Members of the Olympic Federation of Ireland have voted in favour of two amendments to the constitution ©OFI

Members of the Olympic Federation of Ireland (OFI) have voted in favour of two amendments to the constitution at an Extraordinary General Meeting (EGM) in Dublin.

The EGM, held at Ballsbridge Hotel, was called to seek approval from the members to change the company name from the Olympic Council of Ireland (OCI) to the Olympic Federation of Ireland, and to reduce the number of officers on the Board.

Ireland's National Olympic Committee was rebranded from the OCI to the OFI in September 2018 which involved a new logo and new trading name.

The vote at the EGM represented the final step in the process, which was to complete the legal name change process in its entirety.

The second item voted on was the reduction of the officers on the OFI Board from five to three, and the number of ordinary Board members from seven to six, during the coming five years.

The OFI Governance Committee and Board recommended the changes to ensure that room is allowed for adding two new independent members onto the Board, a change that was already approved last year.

Separately, members were advised that boxing and hockey tickets for next year's Olympic Games in Tokyo will go on public sale in Ireland from next Monday (December 9) at 10am.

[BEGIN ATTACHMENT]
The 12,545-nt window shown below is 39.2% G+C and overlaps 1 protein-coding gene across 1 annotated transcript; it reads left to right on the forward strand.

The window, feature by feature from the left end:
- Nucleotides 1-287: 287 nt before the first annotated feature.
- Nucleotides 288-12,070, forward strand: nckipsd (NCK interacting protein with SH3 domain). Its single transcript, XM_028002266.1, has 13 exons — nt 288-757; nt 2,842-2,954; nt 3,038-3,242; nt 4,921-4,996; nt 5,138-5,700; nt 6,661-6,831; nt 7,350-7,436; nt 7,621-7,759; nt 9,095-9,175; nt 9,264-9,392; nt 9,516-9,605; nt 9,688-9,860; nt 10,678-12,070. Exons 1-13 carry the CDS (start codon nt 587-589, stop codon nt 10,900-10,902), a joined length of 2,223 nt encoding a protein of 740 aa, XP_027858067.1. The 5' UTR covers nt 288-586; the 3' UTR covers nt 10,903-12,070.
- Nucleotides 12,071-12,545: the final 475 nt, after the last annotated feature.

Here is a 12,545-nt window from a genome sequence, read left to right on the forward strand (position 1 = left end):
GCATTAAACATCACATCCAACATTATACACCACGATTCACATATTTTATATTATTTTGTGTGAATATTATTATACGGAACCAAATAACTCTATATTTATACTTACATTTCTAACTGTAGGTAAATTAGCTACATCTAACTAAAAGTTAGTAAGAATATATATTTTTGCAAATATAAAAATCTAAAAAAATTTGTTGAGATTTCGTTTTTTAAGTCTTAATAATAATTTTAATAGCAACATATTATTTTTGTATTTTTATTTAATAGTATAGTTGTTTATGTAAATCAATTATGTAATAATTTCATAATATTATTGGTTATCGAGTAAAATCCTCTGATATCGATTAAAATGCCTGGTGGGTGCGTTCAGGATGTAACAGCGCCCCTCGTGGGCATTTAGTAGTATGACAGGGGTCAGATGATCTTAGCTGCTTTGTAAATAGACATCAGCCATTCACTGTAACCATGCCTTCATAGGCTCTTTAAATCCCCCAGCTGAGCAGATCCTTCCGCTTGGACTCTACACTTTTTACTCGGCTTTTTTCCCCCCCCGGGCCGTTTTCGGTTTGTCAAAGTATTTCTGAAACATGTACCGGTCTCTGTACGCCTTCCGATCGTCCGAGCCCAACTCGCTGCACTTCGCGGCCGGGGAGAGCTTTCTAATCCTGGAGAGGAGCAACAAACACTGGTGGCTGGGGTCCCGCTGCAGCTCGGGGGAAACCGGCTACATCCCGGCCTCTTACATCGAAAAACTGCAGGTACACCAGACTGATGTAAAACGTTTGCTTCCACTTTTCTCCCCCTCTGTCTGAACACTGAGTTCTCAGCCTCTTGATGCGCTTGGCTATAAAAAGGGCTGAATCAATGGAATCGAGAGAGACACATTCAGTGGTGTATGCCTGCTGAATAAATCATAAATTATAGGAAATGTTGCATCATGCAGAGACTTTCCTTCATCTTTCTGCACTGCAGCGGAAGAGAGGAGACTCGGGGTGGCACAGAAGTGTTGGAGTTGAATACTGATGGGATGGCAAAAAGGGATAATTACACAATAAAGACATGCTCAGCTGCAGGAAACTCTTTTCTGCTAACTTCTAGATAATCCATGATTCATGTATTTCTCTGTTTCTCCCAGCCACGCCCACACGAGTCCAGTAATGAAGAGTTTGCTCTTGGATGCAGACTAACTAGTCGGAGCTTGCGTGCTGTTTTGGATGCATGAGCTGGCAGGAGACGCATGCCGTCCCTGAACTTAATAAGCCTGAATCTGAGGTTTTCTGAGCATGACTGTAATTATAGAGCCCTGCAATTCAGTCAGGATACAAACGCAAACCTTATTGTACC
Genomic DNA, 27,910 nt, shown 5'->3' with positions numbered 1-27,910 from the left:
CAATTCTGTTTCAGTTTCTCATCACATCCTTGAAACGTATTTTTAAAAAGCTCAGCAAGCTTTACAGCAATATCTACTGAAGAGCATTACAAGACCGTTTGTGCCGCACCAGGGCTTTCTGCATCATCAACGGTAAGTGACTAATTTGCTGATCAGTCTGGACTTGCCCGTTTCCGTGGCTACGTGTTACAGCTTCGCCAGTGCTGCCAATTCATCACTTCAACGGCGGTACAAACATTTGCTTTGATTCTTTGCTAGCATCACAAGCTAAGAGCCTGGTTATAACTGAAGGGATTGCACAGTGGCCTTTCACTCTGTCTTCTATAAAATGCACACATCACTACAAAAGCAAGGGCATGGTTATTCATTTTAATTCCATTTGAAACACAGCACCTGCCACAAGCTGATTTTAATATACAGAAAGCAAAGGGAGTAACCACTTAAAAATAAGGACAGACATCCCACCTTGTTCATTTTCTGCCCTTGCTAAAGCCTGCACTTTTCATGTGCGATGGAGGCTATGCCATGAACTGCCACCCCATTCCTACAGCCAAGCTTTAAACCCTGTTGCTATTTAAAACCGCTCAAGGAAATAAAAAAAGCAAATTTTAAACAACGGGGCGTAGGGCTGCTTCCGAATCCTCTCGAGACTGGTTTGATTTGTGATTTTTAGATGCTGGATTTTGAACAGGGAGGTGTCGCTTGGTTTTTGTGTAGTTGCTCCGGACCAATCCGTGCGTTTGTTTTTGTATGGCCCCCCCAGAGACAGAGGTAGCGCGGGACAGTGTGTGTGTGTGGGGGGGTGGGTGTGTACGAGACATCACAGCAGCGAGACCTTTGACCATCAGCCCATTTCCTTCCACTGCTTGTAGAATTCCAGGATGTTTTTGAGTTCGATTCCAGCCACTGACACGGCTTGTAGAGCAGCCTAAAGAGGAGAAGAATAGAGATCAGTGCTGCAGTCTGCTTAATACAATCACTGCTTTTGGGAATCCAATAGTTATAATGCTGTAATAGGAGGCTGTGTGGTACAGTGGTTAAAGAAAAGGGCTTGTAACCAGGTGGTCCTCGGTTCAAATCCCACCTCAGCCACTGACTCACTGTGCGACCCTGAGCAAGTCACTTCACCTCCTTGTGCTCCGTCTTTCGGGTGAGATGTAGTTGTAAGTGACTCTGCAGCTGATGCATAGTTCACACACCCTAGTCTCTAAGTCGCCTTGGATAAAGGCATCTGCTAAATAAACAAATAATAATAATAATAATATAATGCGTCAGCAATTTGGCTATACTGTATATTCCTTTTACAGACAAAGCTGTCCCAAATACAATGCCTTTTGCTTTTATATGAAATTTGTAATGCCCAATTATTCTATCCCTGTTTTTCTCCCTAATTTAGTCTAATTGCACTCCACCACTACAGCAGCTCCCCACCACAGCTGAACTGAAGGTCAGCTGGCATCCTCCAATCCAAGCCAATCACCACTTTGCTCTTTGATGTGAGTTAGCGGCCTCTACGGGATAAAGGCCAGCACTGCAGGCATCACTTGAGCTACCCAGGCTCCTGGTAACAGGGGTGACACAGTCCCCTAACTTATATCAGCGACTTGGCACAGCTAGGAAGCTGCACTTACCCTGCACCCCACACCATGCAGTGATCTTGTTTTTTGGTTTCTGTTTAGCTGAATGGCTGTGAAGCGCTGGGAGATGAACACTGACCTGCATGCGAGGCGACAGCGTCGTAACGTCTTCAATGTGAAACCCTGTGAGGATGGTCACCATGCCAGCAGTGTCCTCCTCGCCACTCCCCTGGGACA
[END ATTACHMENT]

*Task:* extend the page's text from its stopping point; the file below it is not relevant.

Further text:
This follows a process of engagement between the authorised ticket reseller (ATR), Elämys Group, and the athletes' families through their respective National Governing Bodies.

Irish people who are planning to travel to Japan's capital for Tokyo 2020 can purchase tickets here.

Similar to the initial public sale, and other worldwide sales of Olympic tickets, demand is expected to be very high with tickets expected to sell out quickly.

As reported by The Irish Times, restricted supply and unprecedented demand means the OFI has already indicated it will be unable to guarantee all athlete and family ticket requirements for Tokyo 2020. 

Elämys Group was confirmed as the OFI's ATR in April 2019.

It replaced the controversial agreement between the OCI and British firm THG.

The THG agreement was ended after nine years in 2017, following the ticketing scandal which emerged at the Rio 2016 Olympics.

The agreement was negotiated by former OCI President Patrick Hickey, who resigned from his role following his arrest as part of a Brazilian inquiry into the handling of tickets at Rio 2016, but was not approved by the OCI Executive Board.

It was due to expire after the conclusion of the 2026 Winter Olympics in Milan and Cortina d'Ampezzo.